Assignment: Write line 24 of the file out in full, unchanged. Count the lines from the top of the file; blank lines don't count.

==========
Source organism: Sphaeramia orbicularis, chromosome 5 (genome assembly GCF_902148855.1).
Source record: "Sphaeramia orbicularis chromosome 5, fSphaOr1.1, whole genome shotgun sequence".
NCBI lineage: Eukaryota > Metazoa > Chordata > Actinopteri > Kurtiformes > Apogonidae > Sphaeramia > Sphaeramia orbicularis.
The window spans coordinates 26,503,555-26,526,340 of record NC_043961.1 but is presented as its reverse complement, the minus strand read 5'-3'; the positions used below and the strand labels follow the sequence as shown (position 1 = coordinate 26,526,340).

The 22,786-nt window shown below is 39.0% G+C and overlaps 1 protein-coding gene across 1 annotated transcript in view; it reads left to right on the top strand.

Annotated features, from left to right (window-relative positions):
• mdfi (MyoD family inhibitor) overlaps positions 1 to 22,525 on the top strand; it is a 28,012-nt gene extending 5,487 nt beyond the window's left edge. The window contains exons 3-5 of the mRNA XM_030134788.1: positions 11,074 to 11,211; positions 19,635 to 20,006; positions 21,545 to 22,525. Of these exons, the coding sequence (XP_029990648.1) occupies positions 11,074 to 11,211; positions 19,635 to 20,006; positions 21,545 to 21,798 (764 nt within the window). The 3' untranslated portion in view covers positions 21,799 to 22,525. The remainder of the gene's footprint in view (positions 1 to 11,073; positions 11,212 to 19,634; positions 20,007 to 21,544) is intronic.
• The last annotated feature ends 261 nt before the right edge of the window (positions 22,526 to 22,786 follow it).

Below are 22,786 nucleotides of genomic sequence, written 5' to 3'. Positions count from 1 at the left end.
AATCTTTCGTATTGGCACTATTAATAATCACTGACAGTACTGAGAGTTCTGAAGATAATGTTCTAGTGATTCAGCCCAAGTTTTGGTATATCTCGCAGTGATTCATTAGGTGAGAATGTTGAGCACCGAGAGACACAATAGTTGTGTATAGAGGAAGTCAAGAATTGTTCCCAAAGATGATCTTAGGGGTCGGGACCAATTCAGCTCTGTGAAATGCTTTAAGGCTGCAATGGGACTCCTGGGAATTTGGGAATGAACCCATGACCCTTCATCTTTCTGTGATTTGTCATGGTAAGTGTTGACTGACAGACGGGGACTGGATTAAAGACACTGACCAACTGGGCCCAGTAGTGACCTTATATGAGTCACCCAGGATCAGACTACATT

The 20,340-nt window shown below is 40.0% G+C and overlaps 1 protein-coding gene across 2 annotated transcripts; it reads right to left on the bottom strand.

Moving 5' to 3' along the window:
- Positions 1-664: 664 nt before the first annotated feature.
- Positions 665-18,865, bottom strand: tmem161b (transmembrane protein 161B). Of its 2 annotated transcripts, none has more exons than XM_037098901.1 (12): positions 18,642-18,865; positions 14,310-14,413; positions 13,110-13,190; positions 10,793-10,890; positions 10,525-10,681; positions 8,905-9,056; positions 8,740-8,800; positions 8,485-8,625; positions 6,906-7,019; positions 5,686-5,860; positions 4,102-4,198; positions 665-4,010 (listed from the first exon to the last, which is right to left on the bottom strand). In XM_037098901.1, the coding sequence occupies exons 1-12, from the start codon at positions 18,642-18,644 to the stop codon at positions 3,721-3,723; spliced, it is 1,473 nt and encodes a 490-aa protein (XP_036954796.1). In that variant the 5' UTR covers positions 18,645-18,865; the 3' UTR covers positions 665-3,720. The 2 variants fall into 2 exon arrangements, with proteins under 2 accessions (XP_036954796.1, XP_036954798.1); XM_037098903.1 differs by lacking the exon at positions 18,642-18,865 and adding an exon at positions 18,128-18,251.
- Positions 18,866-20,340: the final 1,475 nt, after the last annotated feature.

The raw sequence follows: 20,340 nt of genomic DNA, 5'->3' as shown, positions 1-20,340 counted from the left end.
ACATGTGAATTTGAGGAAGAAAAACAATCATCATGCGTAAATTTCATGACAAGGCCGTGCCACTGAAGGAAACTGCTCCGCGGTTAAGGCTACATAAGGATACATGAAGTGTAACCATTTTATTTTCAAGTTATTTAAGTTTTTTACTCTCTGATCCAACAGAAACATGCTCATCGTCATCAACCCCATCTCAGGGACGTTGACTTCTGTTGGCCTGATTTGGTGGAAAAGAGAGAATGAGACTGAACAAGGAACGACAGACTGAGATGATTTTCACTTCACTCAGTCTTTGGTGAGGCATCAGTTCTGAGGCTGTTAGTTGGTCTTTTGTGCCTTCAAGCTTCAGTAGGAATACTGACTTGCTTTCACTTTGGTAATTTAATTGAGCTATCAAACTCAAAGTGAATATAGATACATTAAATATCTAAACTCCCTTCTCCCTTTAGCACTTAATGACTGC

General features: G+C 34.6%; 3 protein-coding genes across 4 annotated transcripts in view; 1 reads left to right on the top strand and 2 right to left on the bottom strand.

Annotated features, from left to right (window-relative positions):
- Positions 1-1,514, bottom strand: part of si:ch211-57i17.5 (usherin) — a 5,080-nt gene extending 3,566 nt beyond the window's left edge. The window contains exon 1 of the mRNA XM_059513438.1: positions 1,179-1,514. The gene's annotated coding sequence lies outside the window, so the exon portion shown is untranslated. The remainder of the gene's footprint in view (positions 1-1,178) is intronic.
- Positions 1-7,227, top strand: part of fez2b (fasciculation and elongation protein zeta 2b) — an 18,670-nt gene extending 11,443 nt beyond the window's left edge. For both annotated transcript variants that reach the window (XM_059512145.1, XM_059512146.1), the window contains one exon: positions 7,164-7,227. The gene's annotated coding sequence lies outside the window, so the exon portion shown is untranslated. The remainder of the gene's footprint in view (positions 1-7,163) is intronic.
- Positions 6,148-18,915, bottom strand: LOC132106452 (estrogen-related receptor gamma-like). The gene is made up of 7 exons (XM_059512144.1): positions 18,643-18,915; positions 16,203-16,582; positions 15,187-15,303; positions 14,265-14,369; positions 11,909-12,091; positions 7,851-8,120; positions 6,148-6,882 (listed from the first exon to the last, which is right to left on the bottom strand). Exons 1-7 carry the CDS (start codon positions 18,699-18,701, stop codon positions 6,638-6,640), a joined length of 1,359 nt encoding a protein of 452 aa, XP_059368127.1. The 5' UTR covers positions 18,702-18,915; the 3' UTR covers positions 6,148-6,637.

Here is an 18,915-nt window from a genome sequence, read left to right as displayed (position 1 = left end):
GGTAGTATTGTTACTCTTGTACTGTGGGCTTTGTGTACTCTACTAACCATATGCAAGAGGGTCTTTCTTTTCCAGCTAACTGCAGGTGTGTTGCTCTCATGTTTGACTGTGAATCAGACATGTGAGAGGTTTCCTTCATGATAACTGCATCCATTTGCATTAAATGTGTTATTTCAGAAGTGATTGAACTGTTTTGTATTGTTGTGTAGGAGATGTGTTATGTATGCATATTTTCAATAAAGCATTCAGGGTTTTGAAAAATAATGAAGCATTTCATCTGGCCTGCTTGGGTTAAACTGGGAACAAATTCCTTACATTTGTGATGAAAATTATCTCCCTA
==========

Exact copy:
GGTAGTATTGTTACTCTTGTACTGTGGGCTTTGTGTACTCTACTAACCATATGCAAGAGGGTCTTTCTTTTCCAGCTAACTGCAGGTGTGTTGCTCTCATGTTTGACTGTGAATCAGACATGTGAGAGGTTTCCTTCATGATAACTGCATCCATTTGCATTAAATGTGTTATTTCAGAAGTGATTGAACTGTTTTGTATTGTTGTGTAGGAGATGTGTTATGTATGCATATTTTCAATAAAGCATTCAGGGTTTTGAAAAATAATGAAGCATTTCATCTGGCCTGCTTGGGTTAAACTGGGAACAAATTCCTTACATTTGTGATGAAAATTATCTCCCTA